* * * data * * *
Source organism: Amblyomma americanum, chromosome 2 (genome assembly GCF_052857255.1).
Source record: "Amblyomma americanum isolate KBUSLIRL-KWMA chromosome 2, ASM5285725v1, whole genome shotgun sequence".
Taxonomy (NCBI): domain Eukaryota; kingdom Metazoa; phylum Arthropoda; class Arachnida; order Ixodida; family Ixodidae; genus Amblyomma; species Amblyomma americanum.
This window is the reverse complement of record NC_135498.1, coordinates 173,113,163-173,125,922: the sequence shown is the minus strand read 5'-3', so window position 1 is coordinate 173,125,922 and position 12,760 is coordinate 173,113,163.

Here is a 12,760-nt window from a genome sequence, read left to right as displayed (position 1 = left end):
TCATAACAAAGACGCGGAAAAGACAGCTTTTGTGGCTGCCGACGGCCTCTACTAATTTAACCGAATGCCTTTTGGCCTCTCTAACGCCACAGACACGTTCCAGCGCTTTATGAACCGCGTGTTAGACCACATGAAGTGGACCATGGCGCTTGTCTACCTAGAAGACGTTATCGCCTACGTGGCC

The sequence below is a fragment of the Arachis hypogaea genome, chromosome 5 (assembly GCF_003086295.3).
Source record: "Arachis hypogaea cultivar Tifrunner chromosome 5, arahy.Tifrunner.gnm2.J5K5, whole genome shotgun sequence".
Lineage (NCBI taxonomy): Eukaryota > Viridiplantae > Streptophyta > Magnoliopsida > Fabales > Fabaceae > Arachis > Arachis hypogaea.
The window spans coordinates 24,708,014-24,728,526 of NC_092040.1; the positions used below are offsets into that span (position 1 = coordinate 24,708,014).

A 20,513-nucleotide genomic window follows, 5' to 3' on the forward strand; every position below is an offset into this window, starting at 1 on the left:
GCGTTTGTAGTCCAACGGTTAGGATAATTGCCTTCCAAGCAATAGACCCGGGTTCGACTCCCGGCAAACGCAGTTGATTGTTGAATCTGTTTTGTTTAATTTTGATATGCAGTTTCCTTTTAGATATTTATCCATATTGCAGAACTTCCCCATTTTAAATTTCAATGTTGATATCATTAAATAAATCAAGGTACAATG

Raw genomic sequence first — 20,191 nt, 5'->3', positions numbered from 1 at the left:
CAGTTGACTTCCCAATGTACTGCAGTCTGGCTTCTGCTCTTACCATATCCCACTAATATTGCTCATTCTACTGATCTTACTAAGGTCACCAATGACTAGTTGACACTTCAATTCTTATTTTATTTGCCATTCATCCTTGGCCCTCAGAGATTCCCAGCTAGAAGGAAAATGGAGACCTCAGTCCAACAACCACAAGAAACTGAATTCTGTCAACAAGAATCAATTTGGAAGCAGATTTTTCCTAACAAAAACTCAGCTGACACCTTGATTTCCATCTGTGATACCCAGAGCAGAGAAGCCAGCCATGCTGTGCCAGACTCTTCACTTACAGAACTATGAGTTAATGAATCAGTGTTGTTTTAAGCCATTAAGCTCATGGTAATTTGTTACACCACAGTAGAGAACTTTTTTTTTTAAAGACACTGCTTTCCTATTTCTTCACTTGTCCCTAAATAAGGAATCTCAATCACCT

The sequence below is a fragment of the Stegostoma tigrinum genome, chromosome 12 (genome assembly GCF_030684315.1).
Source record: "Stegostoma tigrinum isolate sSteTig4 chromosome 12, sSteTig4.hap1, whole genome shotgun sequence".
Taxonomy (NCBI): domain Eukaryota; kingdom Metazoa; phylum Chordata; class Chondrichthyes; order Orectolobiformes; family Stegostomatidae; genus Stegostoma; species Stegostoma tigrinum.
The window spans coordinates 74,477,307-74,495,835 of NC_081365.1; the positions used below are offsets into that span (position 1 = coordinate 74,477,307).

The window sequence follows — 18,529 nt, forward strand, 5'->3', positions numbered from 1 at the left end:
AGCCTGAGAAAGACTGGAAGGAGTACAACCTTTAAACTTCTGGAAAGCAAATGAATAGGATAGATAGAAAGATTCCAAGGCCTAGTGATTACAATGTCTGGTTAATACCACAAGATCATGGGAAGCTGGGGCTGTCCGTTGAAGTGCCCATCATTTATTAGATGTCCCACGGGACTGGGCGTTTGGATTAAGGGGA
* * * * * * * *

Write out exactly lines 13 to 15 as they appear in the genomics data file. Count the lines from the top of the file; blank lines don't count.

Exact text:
Raw genomic sequence first — 20,191 nt, 5'->3', positions numbered from 1 at the left:
CAGTTGACTTCCCAATGTACTGCAGTCTGGCTTCTGCTCTTACCATATCCCACTAATATTGCTCATTCTACTGATCTTACTAAGGTCACCAATGACTAGTTGACACTTCAATTCTTATTTTATTTGCCATTCATCCTTGGCCCTCAGAGATTCCCAGCTAGAAGGAAAATGGAGACCTCAGTCCAACAACCACAAGAAACTGAATTCTGTCAACAAGAATCAATTTGGAAGCAGATTTTTCCTAACAAAAACTCAGCTGACACCTTGATTTCCATCTGTGATACCCAGAGCAGAGAAGCCAGCCATGCTGTGCCAGACTCTTCACTTACAGAACTATGAGTTAATGAATCAGTGTTGTTTTAAGCCATTAAGCTCATGGTAATTTGTTACACCACAGTAGAGAACTTTTTTTTTTAAAGACACTGCTTTCCTATTTCTTCACTTGTCCCTAAATAAGGAATCTCAATCACCT

The sequence below is a fragment of the Stegostoma tigrinum genome, chromosome 12 (genome assembly GCF_030684315.1).